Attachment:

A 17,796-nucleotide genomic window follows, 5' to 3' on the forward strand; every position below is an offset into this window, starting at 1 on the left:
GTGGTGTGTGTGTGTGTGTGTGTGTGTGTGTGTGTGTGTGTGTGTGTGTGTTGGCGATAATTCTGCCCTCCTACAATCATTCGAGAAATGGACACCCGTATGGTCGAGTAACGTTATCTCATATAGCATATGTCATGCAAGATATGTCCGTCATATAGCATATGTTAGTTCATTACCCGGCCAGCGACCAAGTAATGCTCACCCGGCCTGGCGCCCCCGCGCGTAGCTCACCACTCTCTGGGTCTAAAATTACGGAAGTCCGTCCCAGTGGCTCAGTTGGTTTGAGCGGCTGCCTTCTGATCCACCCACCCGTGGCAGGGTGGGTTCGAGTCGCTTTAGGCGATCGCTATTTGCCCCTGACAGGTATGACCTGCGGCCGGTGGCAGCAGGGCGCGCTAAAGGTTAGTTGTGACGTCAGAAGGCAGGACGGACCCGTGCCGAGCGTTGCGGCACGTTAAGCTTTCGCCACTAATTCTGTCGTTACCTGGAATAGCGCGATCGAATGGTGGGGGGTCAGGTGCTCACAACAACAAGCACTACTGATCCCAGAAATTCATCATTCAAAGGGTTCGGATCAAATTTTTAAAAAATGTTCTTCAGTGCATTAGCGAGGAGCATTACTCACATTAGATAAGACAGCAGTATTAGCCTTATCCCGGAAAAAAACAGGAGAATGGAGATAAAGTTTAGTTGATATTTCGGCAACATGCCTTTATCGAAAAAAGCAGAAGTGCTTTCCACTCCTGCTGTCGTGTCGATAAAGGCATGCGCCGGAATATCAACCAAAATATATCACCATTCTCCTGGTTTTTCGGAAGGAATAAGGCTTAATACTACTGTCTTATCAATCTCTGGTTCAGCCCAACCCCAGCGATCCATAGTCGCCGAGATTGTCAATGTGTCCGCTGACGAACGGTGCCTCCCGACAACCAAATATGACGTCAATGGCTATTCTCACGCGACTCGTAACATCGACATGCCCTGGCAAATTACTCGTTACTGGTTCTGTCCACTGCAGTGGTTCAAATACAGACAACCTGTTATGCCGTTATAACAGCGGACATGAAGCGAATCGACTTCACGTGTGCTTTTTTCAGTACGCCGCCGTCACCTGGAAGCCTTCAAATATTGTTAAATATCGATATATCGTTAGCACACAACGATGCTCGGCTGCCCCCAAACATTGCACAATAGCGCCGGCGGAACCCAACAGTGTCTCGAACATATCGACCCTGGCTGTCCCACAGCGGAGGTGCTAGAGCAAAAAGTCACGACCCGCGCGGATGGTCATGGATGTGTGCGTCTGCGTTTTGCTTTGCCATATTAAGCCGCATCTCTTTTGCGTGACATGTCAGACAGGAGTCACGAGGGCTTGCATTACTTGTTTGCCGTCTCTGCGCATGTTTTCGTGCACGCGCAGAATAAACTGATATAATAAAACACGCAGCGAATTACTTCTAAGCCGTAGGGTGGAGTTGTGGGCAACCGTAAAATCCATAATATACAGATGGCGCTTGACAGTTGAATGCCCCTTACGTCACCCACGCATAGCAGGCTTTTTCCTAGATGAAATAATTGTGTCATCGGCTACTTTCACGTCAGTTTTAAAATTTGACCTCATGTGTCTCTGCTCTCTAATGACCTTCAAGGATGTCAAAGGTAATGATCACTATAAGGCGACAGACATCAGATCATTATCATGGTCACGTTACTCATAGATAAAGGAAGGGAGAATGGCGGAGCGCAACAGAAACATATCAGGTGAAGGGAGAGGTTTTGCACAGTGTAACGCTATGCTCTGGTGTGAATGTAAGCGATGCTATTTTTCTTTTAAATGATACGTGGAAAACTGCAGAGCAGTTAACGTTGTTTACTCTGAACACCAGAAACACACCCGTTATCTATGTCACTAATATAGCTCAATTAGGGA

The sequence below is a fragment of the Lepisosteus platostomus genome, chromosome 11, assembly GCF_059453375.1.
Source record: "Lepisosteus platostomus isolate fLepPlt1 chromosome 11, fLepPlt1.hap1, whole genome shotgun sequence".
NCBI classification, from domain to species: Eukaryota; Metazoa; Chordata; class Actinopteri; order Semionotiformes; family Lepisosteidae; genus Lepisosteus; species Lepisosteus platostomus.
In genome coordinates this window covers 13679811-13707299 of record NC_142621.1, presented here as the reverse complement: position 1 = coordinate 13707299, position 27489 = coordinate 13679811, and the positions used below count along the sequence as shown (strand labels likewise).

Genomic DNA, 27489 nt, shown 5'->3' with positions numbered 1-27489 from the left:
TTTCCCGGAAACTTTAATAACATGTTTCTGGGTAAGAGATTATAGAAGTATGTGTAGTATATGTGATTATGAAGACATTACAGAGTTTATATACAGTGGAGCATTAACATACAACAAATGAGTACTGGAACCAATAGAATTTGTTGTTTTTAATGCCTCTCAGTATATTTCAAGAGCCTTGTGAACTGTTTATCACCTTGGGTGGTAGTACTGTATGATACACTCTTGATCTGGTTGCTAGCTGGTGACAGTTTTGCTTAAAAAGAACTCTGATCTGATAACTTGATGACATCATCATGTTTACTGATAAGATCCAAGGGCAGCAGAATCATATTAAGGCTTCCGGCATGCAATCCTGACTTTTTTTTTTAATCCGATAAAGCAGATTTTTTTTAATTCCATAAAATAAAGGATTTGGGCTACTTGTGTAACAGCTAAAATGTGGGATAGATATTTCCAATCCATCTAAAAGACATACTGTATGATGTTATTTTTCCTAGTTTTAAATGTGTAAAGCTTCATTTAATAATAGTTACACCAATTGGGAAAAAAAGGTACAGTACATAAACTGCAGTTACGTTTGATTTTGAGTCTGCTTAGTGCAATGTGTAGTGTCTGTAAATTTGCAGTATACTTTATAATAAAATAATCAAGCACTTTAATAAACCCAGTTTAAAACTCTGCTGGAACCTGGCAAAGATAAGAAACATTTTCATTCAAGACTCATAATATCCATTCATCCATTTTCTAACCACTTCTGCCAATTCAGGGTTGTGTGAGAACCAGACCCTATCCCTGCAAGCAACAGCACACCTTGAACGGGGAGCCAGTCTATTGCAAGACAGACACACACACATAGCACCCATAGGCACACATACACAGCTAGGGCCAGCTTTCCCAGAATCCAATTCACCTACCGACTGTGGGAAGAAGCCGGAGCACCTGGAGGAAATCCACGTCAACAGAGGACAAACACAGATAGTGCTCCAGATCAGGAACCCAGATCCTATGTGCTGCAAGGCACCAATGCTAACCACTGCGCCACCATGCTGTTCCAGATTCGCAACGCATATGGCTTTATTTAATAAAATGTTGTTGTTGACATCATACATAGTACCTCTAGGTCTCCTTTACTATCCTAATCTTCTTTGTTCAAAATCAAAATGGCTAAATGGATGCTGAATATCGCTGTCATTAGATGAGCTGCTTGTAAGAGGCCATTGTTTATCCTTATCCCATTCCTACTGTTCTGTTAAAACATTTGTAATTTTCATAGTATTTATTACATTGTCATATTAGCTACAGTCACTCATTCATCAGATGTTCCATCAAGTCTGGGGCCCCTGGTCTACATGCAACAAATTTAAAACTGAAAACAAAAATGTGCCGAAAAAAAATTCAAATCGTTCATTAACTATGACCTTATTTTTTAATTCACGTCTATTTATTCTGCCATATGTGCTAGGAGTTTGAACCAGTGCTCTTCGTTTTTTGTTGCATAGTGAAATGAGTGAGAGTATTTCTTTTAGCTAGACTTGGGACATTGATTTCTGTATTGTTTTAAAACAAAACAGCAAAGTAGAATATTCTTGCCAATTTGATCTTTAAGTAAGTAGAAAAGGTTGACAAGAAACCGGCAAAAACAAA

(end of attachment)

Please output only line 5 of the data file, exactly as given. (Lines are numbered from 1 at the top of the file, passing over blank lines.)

NCBI classification, from domain to species: Eukaryota; Metazoa; Chordata; class Actinopteri; order Semionotiformes; family Lepisosteidae; genus Lepisosteus; species Lepisosteus platostomus.